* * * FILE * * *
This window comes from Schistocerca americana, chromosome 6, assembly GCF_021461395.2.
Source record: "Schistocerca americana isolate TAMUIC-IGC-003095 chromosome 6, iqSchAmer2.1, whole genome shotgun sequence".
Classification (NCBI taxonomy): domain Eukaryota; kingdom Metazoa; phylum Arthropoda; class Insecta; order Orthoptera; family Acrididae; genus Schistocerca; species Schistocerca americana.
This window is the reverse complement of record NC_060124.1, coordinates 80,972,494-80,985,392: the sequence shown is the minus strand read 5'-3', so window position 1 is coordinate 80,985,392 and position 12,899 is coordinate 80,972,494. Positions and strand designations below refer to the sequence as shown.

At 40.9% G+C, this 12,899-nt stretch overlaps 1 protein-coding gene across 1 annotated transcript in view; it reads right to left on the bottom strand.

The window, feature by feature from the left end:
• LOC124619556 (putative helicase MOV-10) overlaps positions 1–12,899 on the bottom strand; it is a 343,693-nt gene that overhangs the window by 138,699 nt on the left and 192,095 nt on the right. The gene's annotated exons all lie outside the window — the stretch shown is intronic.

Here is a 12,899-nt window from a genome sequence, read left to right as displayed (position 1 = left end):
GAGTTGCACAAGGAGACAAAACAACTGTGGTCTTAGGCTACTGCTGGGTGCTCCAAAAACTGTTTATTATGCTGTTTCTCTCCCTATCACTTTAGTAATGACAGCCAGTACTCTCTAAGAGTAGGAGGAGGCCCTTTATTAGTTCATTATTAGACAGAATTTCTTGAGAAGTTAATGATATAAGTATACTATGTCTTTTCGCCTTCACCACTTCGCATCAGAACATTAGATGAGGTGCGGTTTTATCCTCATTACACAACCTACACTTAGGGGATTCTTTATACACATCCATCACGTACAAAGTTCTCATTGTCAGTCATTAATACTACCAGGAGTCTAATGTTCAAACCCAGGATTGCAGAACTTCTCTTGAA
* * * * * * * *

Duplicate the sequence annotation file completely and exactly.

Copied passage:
This window comes from Schistocerca americana, chromosome 6, assembly GCF_021461395.2.
Source record: "Schistocerca americana isolate TAMUIC-IGC-003095 chromosome 6, iqSchAmer2.1, whole genome shotgun sequence".
Classification (NCBI taxonomy): domain Eukaryota; kingdom Metazoa; phylum Arthropoda; class Insecta; order Orthoptera; family Acrididae; genus Schistocerca; species Schistocerca americana.
This window is the reverse complement of record NC_060124.1, coordinates 80,972,494-80,985,392: the sequence shown is the minus strand read 5'-3', so window position 1 is coordinate 80,985,392 and position 12,899 is coordinate 80,972,494. Positions and strand designations below refer to the sequence as shown.

At 40.9% G+C, this 12,899-nt stretch overlaps 1 protein-coding gene across 1 annotated transcript in view; it reads right to left on the bottom strand.

The window, feature by feature from the left end:
• LOC124619556 (putative helicase MOV-10) overlaps positions 1–12,899 on the bottom strand; it is a 343,693-nt gene that overhangs the window by 138,699 nt on the left and 192,095 nt on the right. The gene's annotated exons all lie outside the window — the stretch shown is intronic.

Here is a 12,899-nt window from a genome sequence, read left to right as displayed (position 1 = left end):
GAGTTGCACAAGGAGACAAAACAACTGTGGTCTTAGGCTACTGCTGGGTGCTCCAAAAACTGTTTATTATGCTGTTTCTCTCCCTATCACTTTAGTAATGACAGCCAGTACTCTCTAAGAGTAGGAGGAGGCCCTTTATTAGTTCATTATTAGACAGAATTTCTTGAGAAGTTAATGATATAAGTATACTATGTCTTTTCGCCTTCACCACTTCGCATCAGAACATTAGATGAGGTGCGGTTTTATCCTCATTACACAACCTACACTTAGGGGATTCTTTATACACATCCATCACGTACAAAGTTCTCATTGTCAGTCATTAATACTACCAGGAGTCTAATGTTCAAACCCAGGATTGCAGAACTTCTCTTGAA